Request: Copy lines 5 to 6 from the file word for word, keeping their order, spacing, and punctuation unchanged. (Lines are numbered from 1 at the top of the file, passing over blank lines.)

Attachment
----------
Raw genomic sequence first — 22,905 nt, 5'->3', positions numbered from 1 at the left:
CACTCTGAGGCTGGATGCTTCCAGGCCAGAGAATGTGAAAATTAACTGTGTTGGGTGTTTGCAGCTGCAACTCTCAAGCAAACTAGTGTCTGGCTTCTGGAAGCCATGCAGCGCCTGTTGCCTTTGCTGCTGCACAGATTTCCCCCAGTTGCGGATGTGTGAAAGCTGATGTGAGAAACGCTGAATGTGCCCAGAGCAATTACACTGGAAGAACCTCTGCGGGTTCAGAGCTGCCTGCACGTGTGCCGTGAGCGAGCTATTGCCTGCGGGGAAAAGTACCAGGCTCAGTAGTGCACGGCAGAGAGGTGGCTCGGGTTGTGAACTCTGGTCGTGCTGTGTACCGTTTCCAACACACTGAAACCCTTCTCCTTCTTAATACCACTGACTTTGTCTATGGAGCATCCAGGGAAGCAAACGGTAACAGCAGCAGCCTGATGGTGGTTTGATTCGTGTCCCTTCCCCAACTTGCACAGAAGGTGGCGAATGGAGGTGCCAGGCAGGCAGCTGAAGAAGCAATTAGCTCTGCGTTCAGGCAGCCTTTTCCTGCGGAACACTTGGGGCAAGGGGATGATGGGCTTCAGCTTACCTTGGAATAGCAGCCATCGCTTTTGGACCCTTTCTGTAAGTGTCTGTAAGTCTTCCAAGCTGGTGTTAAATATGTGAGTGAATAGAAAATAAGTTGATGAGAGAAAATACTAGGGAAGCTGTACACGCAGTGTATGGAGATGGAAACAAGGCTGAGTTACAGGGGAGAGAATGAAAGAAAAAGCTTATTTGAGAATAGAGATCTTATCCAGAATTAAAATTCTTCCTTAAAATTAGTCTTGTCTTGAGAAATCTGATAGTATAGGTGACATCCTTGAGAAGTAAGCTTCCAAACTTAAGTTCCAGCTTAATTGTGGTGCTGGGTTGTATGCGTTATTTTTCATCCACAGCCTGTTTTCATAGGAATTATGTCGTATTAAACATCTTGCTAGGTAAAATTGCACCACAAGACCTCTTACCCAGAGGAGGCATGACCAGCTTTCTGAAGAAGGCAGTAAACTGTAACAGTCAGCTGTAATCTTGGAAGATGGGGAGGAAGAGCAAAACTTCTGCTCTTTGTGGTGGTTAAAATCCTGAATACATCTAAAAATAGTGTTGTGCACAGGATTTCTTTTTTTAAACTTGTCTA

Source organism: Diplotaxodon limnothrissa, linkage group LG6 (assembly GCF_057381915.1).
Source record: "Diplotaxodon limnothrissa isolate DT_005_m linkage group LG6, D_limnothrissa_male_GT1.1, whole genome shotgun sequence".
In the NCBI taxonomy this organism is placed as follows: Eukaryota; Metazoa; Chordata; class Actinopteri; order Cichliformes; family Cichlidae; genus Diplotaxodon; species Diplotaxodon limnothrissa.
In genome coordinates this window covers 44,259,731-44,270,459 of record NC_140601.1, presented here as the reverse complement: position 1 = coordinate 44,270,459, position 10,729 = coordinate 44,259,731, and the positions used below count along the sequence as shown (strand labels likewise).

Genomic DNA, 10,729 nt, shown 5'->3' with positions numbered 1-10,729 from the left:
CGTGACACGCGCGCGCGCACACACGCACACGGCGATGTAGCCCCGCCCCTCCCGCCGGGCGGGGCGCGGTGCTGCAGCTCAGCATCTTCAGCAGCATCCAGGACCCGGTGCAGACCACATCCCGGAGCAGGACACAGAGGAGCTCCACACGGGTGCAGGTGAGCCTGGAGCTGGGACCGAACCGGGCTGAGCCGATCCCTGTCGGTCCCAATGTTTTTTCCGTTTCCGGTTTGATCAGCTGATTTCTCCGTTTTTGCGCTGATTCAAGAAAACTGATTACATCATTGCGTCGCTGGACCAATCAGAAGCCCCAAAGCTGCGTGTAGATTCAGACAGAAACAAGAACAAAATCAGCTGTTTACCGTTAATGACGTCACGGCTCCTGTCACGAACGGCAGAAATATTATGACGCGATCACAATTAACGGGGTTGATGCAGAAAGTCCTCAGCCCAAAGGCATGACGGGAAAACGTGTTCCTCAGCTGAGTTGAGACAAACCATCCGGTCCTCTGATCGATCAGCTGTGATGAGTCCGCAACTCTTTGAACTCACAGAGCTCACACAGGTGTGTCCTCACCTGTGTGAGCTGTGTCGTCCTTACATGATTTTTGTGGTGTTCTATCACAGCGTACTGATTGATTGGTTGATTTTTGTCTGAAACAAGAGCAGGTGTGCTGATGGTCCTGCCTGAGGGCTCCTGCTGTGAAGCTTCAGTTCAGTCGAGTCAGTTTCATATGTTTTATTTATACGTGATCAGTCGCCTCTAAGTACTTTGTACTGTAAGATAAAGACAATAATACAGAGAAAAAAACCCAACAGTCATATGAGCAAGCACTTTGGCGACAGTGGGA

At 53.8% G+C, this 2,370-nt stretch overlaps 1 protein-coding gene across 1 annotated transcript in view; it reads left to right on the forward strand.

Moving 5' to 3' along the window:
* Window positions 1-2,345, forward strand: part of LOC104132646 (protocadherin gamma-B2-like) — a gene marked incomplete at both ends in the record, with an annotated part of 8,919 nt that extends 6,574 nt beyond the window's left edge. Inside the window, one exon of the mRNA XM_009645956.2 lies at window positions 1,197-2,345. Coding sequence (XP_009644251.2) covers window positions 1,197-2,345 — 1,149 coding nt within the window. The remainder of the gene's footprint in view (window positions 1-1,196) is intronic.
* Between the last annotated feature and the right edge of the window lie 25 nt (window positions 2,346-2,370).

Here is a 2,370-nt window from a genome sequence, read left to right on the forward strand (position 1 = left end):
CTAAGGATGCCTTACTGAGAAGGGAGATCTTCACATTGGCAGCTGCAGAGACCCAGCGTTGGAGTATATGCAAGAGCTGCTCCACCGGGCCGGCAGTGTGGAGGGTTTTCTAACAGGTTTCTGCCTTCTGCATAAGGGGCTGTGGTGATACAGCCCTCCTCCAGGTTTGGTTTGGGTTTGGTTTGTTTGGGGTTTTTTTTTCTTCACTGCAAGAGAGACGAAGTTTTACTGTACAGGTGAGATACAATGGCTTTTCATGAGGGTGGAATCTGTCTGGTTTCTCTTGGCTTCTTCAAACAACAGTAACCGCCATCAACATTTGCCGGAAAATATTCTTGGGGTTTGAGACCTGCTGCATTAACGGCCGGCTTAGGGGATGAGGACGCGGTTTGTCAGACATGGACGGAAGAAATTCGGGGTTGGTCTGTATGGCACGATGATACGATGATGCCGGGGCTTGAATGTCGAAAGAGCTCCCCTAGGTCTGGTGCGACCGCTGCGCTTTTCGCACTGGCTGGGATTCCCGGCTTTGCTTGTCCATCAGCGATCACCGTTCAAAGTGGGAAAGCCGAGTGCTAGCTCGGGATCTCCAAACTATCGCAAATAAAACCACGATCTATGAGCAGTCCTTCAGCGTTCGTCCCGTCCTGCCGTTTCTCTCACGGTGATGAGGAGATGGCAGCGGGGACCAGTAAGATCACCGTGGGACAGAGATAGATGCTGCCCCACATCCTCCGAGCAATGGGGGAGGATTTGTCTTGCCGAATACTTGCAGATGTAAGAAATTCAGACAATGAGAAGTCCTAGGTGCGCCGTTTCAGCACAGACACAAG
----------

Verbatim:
In the NCBI taxonomy this organism is placed as follows: Eukaryota; Metazoa; Chordata; class Actinopteri; order Cichliformes; family Cichlidae; genus Diplotaxodon; species Diplotaxodon limnothrissa.
In genome coordinates this window covers 44,259,731-44,270,459 of record NC_140601.1, presented here as the reverse complement: position 1 = coordinate 44,270,459, position 10,729 = coordinate 44,259,731, and the positions used below count along the sequence as shown (strand labels likewise).